Lecture 17: Dark Energy & The Big Bang

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1 Lecture 17: Dark Energy & The Big Bang As with all course material (including homework, exams), these lecture notes are not be reproduced, redistributed, or sold in any form.

2 Solution? ~1998 astronomers discovered something very strange The Universe is not decelerating. It is in fact accelerating!

3 So how do we measure the expansion history of the Universe?

4 So how do we measure the expansion history of the Universe? How do we observe the expansion of the Universe?

5 From Lecture 14: Hubble showed that more distant galaxies appear to be moving away from us more quickly. Straight line given by this equation: Today s value: 70

6 If the Universe is expanding at a constant rate (over time), then we would expect.

7 If the Universe is expanding at a constant rate (over time), then we would expect.

8 If the Universe is expanding at a constant rate (over time), then we would expect. velocity (or redshift) distance

9 If the Universe is expanding at a constant rate (over time), then we would expect. velocity (or redshift) distance

10 what if the expansion was slowing down (as you d expect due to gravity) velocity (or redshift) distance

11 what if the expansion was slowing down (as you d expect due to gravity) velocity (or redshift) Decelerating (faster in past) distance

12 Now if the expansion is accelerating? velocity (or redshift) distance

13 Now if the expansion is accelerating? velocity (or redshift) Accelerating (slower in past) This is exaggerated the effect is actually quite small. distance

14 So, to measure expansion history, we need to be able to measure redshifts (velocities) of distant galaxies and measure their distances.

15 So, to measure expansion history, we need to be able to measure redshifts (velocities) of distant galaxies and measure their distances. Redshifts are relatively easy with a big telescope like Keck

16 So, to measure expansion history, we need to be able to measure redshifts (velocities) of distant galaxies and measure their distances. Redshifts are relatively easy with a big telescope like Keck measuring distances is difficult

17 Measuring the acceleration SUPERNOVAE can be standard light bulbs Certain kinds of supernovae have a relationship between how fast they get bright and how intrinsically bright they are -- similar to cepheid variable stars. By identifying distant Supernovae, we can determine how far away they are and measure the expansion rate of the Universe back very far into the past.

18 Remember Einstein s Greatest Blunder? Friedmann Einstein, your equations give rise to an expanding Universe. Einstein I will change my equations to keep the Universe static. Λ Einstein proposes a cosmological constant that acts to keep the Universe static.

19 Current Ideas to explain Dark Energy Λ? I told you so! Einstein s Cosmological Constant Quintessence Varying Vacuum Energy

20 Current Ideas to explain Dark Energy Λ? I told you so! Einstein s Cosmological Constant Quintessence Varying Vacuum Energy Is Einstein s theory of gravity (General Relativity) valid on the largest scales probed by cosmology? New physics? a 5th fundamental force?

21 Composition of the Cosmos Normal Matter 5% Dark Matter 25% We ll discuss this soon Dark Energy 70%

22 Expanding Universe leads to the idea of a Big Bang? If the Universe is expanding, we expect that at some time in the past the size was nearly zero. This implies that the Universe has a finite age (not infinitely old).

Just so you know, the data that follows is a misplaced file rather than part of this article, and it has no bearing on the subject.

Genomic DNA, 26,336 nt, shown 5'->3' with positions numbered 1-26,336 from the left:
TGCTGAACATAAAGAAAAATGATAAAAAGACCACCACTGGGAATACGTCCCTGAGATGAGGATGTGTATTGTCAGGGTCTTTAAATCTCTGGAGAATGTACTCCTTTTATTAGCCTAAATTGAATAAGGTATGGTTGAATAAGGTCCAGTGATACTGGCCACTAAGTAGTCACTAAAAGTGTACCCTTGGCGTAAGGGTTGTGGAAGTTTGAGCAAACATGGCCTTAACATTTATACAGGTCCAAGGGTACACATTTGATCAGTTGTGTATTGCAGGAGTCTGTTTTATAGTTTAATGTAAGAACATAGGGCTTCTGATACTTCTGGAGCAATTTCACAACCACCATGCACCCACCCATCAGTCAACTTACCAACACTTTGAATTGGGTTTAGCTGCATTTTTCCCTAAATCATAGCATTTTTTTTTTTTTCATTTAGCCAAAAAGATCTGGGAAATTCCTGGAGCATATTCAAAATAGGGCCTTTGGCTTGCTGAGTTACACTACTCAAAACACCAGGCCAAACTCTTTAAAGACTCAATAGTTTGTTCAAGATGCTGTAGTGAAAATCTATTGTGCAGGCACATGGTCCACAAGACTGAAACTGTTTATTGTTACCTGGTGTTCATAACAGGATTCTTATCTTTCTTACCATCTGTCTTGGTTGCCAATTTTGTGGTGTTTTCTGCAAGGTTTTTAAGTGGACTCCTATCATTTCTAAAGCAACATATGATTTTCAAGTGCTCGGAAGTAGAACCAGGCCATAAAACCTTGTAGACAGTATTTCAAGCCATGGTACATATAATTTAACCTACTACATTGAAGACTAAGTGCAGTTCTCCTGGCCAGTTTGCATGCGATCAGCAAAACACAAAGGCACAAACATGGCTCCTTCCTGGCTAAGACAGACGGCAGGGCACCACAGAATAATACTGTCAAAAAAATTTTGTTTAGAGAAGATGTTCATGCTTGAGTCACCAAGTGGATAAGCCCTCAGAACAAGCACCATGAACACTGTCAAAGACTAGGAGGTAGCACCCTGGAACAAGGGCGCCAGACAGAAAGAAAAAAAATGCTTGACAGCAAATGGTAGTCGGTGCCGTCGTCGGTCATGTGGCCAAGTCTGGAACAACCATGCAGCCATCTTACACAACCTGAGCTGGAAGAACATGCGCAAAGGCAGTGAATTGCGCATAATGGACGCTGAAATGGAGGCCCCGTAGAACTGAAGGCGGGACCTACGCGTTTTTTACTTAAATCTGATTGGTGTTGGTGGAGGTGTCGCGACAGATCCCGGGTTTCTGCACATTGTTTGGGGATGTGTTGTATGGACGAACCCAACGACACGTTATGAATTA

23 The Big Bang Theory Hot Cold Bang! ~14 billion years Image: NASA/WMAP

24 The Big Bang Theory Universe was smaller and hotter in the past. At ~1 sec after the big bang, the Universe was very hot, T~10 10 K. So hot, that atoms were ionized. Electrons were roaming free without being bound to nuclei. 300,000 years after the Big Bang, the Universe had cooled down to T=3000 K. Now, electrons combined to make neutral atoms & the Universe became transparent to photons. It is now about 14 billion years since the big bang, and the universe is very cold, T=3K.

25 History of the Universe Observable Universe, Galaxies Light travels freely light nuclei & free electrons quarks & primordial particles e p n n p Big Bang e e n e p - e - + Cold! 300,000 years 3 min s s Hot!

26 Evidence for the big bang? Just because the Universe is expanding, it doesn t mean that there really was a big bang. What are the observational predictions of a model where the Universe was very much smaller in the past?

27 The Big Bang Theory If the Universe was much smaller in the past, it would have been much hotter in the past. Theorists like Robert Dicke in the 1960 s predicted that this glow from the Big Bang could still be observed. The glow from the big bang should be observable as a T=3K Blackbody curve, seen in all directions from empty space.

28 History of the Universe For the first 300,000 yrs the Universe was so hot that light could not propagate freely. Electrons were not bound to atoms (atoms were ionized) and since light tends to scatter off of free electrons, the Universe was like a thick fog. microwave background light nuclei & free electrons Quarks & primordial particles e e p n n p Big bang e n e p - e - + Observable Universe, Galaxies 300,000 years 3 min s s

29 History of the Universe For the first 300,000 yrs the Universe was so hot that light could not propagate freely. Electrons were not bound to atoms (atoms were ionized) and since light tends to scatter off of free electrons, the Universe was like a thick fog. microwave background n e p n n p eno light from this time can reach us e e p - e - + Big bang Observable Universe, Galaxies 300,000 years 3 min s s

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